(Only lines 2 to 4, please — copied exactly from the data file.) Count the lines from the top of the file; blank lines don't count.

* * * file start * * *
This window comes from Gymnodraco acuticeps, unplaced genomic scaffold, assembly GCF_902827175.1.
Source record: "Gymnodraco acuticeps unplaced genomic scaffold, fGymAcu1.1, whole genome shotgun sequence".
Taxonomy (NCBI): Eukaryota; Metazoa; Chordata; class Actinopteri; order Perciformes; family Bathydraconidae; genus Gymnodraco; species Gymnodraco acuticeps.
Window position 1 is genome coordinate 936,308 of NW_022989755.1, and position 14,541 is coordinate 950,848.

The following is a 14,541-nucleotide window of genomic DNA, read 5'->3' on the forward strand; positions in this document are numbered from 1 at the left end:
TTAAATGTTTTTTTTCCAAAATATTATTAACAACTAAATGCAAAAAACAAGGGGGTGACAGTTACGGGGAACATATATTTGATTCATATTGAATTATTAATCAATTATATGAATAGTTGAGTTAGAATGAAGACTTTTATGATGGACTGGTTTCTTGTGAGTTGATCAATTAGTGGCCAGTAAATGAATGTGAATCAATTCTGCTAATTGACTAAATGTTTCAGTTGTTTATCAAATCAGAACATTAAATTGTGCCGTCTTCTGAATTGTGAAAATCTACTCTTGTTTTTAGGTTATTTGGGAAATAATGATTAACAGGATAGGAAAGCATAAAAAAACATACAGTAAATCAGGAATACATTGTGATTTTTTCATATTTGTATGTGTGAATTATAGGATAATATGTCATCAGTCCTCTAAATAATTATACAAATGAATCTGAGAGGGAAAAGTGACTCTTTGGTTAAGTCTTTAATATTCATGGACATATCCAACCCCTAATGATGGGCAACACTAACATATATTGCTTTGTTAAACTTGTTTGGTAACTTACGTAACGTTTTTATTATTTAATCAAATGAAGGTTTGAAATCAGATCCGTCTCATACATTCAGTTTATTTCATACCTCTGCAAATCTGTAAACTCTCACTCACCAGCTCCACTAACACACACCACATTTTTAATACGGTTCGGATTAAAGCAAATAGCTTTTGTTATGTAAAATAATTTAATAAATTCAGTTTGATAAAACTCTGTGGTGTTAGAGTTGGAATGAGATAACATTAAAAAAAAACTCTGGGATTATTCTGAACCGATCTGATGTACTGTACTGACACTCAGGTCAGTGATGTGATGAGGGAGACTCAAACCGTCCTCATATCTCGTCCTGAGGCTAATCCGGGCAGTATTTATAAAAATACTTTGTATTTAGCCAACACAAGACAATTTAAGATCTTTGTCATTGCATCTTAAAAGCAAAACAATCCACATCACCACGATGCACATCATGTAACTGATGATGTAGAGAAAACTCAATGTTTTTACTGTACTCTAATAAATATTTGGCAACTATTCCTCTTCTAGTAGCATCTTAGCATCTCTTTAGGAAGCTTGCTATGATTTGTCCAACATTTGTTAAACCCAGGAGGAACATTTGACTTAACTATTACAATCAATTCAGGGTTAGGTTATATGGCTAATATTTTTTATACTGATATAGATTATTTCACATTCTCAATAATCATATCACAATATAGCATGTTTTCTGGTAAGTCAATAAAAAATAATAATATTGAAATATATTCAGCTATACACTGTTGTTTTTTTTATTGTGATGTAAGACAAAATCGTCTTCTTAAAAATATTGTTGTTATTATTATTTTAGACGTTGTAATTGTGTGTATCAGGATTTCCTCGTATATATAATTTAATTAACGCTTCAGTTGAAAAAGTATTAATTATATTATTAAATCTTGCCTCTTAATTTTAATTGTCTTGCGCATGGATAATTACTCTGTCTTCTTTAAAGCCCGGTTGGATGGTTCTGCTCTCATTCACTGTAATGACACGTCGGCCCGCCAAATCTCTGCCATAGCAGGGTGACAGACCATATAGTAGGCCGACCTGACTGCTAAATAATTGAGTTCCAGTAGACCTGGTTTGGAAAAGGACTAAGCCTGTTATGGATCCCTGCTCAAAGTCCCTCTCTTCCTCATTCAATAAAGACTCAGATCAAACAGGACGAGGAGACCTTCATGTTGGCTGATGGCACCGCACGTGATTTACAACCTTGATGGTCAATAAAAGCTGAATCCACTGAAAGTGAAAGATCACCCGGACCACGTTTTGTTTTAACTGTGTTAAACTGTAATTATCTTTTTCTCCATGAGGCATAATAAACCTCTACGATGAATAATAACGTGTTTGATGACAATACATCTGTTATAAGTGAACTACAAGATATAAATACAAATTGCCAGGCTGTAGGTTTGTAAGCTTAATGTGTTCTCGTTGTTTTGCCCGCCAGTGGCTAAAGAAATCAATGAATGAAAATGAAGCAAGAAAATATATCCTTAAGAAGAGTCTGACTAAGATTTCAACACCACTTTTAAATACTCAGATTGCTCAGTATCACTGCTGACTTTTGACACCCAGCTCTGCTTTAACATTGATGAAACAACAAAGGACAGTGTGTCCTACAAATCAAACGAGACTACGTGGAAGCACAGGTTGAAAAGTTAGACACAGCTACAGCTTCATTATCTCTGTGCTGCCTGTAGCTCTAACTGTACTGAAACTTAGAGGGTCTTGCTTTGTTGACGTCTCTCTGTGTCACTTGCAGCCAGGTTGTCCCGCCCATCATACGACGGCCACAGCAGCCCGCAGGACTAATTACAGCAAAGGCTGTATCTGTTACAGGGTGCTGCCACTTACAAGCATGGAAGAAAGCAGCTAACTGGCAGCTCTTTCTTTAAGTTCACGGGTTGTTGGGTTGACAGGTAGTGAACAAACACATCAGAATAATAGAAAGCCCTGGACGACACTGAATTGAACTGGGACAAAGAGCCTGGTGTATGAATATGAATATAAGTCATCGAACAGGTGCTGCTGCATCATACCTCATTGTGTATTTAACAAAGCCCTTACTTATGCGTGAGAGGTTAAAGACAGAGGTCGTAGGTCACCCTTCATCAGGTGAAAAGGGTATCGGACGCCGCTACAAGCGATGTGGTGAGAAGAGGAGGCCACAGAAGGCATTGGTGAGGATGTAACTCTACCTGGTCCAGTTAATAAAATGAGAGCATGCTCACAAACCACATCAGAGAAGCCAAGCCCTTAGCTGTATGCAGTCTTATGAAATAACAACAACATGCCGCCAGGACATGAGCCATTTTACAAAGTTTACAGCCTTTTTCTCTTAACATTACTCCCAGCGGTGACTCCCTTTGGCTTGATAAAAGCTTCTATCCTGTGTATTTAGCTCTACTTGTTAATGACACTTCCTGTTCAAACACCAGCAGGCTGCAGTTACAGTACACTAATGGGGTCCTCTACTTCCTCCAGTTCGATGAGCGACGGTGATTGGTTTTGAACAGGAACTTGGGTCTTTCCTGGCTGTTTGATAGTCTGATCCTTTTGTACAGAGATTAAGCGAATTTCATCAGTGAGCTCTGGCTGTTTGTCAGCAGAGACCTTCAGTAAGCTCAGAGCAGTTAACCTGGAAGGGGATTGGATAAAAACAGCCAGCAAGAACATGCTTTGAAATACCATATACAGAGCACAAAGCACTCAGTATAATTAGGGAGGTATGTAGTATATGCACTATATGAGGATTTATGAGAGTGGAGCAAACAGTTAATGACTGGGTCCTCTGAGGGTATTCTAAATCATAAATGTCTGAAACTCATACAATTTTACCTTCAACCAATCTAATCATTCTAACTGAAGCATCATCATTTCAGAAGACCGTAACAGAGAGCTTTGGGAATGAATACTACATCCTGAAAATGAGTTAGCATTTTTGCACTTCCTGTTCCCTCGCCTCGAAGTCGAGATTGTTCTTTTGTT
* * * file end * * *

Source record: "Gymnodraco acuticeps unplaced genomic scaffold, fGymAcu1.1, whole genome shotgun sequence".
Taxonomy (NCBI): Eukaryota; Metazoa; Chordata; class Actinopteri; order Perciformes; family Bathydraconidae; genus Gymnodraco; species Gymnodraco acuticeps.
Window position 1 is genome coordinate 936,308 of NW_022989755.1, and position 14,541 is coordinate 950,848.